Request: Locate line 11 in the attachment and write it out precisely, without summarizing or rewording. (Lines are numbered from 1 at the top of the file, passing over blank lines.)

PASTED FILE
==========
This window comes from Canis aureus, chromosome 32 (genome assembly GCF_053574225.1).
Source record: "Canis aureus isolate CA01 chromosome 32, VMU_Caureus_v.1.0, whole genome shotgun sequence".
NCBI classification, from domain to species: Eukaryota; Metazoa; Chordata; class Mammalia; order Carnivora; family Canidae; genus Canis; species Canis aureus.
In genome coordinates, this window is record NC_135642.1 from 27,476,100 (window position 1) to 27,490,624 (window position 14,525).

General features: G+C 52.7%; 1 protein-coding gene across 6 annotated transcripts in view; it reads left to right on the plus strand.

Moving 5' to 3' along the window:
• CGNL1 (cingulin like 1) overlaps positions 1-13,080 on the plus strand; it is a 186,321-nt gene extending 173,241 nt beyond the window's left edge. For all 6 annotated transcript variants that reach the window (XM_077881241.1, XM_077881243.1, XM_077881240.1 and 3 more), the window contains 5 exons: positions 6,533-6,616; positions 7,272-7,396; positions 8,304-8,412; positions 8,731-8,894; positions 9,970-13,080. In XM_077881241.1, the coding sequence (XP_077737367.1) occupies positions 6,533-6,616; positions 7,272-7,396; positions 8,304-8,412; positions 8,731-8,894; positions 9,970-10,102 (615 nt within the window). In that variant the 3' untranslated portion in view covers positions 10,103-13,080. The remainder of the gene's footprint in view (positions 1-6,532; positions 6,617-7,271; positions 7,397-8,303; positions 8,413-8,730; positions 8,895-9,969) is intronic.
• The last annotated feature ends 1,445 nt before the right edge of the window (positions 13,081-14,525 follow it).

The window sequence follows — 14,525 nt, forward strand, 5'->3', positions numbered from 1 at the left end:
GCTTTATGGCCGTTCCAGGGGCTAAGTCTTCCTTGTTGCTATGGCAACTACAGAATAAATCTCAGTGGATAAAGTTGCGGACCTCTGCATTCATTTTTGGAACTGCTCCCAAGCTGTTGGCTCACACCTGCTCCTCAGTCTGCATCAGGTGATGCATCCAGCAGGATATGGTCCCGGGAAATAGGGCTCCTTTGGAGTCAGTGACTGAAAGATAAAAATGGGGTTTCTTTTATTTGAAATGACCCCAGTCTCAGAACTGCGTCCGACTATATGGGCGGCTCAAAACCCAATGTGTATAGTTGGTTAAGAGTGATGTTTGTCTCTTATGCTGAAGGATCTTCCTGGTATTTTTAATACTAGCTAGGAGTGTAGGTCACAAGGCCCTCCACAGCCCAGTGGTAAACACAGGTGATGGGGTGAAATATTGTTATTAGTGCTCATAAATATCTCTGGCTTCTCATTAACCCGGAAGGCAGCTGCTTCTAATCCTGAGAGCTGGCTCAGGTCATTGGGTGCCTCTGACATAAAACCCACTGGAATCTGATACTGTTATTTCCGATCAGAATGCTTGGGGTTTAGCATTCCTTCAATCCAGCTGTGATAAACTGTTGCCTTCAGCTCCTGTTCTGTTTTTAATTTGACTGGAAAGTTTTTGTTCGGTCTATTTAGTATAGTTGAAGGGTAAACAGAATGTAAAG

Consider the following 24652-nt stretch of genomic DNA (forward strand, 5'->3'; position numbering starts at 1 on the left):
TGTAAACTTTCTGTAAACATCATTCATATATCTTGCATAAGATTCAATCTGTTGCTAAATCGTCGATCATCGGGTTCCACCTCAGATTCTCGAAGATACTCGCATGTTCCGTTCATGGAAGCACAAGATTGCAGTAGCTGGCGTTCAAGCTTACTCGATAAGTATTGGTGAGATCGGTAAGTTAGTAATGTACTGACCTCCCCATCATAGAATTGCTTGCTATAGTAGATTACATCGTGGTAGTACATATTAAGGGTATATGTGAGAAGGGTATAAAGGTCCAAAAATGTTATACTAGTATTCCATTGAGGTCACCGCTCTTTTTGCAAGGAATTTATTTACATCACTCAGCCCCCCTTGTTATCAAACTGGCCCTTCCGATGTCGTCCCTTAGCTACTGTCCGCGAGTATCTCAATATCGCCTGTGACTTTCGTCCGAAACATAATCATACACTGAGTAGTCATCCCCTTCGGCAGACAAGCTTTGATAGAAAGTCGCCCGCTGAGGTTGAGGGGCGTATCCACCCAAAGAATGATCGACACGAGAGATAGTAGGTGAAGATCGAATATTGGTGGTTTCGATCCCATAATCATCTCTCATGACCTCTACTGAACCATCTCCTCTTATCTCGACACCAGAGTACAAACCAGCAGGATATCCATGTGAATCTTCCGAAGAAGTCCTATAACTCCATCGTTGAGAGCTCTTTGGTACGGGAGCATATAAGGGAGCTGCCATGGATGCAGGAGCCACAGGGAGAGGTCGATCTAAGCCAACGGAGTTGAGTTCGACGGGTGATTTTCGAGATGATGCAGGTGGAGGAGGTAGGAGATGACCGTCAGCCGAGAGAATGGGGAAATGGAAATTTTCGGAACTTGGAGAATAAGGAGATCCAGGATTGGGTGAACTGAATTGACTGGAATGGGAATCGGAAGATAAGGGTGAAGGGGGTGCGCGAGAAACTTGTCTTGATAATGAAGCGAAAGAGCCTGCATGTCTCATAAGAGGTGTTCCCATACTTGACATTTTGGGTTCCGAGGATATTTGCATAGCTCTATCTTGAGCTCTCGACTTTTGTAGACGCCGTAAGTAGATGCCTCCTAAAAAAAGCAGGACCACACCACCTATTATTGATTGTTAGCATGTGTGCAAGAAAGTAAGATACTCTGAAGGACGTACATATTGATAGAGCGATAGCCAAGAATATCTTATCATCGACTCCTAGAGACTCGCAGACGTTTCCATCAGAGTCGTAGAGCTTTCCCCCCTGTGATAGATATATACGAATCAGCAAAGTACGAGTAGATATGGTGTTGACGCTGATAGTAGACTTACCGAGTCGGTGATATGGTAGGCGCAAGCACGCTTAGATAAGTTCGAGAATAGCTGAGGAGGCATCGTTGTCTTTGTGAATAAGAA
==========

Consider the following 24652-nt stretch of genomic DNA (forward strand, 5'->3'; position numbering starts at 1 on the left):